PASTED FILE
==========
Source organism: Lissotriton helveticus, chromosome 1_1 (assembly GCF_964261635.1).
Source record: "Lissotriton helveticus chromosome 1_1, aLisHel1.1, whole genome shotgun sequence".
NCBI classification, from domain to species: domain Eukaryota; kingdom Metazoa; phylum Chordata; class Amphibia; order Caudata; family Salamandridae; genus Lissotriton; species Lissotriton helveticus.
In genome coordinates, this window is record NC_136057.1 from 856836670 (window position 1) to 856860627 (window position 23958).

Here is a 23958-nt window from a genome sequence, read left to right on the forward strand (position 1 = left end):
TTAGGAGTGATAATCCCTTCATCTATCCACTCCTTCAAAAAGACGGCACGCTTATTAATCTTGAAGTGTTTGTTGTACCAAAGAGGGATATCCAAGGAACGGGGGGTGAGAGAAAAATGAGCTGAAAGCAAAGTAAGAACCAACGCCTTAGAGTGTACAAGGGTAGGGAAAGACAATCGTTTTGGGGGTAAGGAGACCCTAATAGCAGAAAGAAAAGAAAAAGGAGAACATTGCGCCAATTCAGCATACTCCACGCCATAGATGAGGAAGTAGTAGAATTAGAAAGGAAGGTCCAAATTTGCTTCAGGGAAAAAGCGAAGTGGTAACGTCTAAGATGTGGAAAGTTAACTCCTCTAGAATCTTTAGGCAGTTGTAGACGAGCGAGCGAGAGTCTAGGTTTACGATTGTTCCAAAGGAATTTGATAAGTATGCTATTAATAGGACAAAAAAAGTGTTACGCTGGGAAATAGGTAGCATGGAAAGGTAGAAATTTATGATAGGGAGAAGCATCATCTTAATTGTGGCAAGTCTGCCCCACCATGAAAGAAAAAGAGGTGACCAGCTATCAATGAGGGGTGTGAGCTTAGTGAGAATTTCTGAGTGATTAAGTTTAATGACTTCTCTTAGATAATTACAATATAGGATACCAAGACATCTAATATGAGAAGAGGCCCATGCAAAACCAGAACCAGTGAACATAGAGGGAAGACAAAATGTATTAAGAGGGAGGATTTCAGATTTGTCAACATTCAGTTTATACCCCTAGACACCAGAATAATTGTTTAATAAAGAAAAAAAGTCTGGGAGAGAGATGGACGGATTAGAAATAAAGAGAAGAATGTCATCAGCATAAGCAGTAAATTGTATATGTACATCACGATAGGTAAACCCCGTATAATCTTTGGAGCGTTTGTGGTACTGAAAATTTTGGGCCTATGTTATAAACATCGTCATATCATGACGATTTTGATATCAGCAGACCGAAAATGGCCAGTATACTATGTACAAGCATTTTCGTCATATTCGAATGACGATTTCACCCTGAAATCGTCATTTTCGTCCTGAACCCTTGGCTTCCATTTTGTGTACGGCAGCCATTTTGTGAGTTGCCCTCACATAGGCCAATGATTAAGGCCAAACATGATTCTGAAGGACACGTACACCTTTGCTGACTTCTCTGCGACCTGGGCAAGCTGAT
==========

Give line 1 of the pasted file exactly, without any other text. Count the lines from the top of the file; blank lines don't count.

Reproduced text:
Source organism: Lissotriton helveticus, chromosome 1_1 (assembly GCF_964261635.1).